Friends don't let Friends drink and post.......

The first 5 day's after the weekend, are the hardest....


#5718673 - 04/27/15 04:04 PM Re: Tree planting and summer plot questions. (Dunsten chestnuts and soybeans) [Re: 1chevypickup]
HS2 Offline

Registered: 06/26/14
Posts: 238
If there are acorns everywhere, then I would not plant any more acorns if it were me. I'd start with crabapples, and plenty of them. I've been told they are deer candy......I planted some on my place this can buy seedlings of them by the hundreds for pretty cheap...I bought them for $60 per hundred. If you plant enough you won't have to fence them. The disadvantage is that it will take a few years for them to mature.

Persimmons are OK, but they have male and female trees, so you have to plant them in bunches and only the females will fruit. Pears are very hardy trees that don't tke much care.....but most of the ones you find are grafted for planting in yards and will be more expensive. If you can a find large quantity of pear seedlings, that would be worth planting.

You can also try mulberries.

#5719329 - 04/27/15 10:56 PM Re: Tree planting and summer plot questions. (Dunsten chestnuts and soybeans) [Re: 1chevypickup]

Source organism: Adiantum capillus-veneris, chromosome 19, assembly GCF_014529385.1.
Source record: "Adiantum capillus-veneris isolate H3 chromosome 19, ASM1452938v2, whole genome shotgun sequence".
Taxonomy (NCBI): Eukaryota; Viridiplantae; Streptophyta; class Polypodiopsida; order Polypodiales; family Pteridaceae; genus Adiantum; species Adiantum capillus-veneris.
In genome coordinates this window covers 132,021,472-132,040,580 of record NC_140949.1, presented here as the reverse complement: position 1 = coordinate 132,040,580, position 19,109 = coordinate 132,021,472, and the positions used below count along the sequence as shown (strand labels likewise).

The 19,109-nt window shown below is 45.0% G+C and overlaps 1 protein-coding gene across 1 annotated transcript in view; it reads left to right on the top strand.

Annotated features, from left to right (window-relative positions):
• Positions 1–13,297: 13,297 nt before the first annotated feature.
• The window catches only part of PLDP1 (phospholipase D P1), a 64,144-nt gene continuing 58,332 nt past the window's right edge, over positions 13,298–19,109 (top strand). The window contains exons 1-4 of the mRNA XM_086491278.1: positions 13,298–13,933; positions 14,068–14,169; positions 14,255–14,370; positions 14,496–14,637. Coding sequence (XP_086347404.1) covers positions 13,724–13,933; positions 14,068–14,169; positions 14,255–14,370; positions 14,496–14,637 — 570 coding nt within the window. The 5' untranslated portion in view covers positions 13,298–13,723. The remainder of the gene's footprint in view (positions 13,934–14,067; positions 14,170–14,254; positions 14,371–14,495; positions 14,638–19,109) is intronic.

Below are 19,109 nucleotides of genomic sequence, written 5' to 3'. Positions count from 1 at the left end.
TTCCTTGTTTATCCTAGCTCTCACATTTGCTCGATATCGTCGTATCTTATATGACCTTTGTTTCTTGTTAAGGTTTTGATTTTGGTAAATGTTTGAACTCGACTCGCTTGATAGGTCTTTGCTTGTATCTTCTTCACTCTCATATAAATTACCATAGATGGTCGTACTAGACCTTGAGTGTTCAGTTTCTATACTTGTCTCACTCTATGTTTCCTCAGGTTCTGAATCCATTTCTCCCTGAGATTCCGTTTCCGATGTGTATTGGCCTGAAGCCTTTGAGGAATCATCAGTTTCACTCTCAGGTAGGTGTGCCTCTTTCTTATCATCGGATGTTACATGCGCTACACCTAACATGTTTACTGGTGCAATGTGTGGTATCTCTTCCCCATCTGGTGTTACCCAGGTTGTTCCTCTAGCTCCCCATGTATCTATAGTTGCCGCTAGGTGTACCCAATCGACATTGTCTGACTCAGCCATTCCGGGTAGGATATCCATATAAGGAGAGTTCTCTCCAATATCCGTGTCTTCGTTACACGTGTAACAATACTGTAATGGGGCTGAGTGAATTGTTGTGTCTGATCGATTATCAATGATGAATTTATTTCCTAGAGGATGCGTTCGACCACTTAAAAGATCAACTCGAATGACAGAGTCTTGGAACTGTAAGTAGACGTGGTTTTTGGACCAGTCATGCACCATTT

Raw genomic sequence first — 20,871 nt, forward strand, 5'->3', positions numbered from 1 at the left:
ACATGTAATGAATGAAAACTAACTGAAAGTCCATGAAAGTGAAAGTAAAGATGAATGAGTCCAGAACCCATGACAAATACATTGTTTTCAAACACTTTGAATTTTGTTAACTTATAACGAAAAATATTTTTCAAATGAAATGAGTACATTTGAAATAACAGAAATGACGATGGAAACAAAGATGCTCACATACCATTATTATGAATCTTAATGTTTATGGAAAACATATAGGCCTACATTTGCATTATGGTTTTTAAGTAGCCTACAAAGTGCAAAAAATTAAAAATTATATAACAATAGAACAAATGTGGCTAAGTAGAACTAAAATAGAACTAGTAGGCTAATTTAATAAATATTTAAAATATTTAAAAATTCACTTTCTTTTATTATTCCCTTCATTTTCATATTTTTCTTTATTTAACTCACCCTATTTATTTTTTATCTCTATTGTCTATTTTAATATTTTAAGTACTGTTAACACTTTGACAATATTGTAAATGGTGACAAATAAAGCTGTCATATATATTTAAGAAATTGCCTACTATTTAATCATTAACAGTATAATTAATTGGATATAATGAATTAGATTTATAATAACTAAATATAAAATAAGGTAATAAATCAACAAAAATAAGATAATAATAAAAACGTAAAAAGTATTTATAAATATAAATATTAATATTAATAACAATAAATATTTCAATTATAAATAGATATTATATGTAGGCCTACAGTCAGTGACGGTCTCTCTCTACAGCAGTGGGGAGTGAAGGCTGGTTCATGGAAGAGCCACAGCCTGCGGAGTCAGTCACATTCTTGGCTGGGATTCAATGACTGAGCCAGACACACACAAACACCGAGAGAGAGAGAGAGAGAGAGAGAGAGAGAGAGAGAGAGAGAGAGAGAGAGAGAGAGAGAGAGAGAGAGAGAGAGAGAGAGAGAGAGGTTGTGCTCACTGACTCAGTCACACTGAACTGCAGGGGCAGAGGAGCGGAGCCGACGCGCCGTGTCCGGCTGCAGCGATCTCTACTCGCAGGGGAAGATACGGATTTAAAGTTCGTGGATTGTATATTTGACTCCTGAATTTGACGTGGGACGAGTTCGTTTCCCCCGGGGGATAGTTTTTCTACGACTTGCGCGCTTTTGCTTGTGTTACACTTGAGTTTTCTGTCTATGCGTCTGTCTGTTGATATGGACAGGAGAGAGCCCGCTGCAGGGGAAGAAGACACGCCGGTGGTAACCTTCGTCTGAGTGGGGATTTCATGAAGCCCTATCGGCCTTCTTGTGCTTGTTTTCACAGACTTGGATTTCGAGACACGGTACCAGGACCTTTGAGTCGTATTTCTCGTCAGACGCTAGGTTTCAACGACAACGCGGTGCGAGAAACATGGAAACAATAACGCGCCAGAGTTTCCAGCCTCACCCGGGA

1chevypickup Offline

Registered: 08/23/14
Posts: 193
Thanks guys, will consider all of this. Any suggestions on what to do in that bottom?

#5719613 - 04/28/15 08:04 AM Re: Tree planting and summer plot questions. (Dunsten chestnuts and soybeans) [Re: 1chevypickup]
huntindude Offline
Pro Tracker

Registered: 12/10/06
Posts: 1028
Loc: Trinity county
I planted some dunstans (hybrid chestnut) last winter (jan 14), watered, then fenced them . So far they are growing. Planted 5 of various ages of growth. The older ones seems to be doing the best. Watering them is a must if you dont get at least an inch of rain per week the first year. This year Im not watering them, but they're still fenced. If they die because of lack of water, then they werent suppose to be planted in my zone. Unless we experience another 2011. We have plenty of red oaks. Planted some white oaks before 2011. Most of those died in 2011, but 5-6 survived. Looking good too.
In east Texas this is going to a great spring for newly planted trees. All recently planted pines, oaks and the dunstans are looking great. Some oaks I planted years ago have acorns growing for the first time. Im pumped.
Whatever you do, make sure you keep an eye on thing the first year. The first year is very important.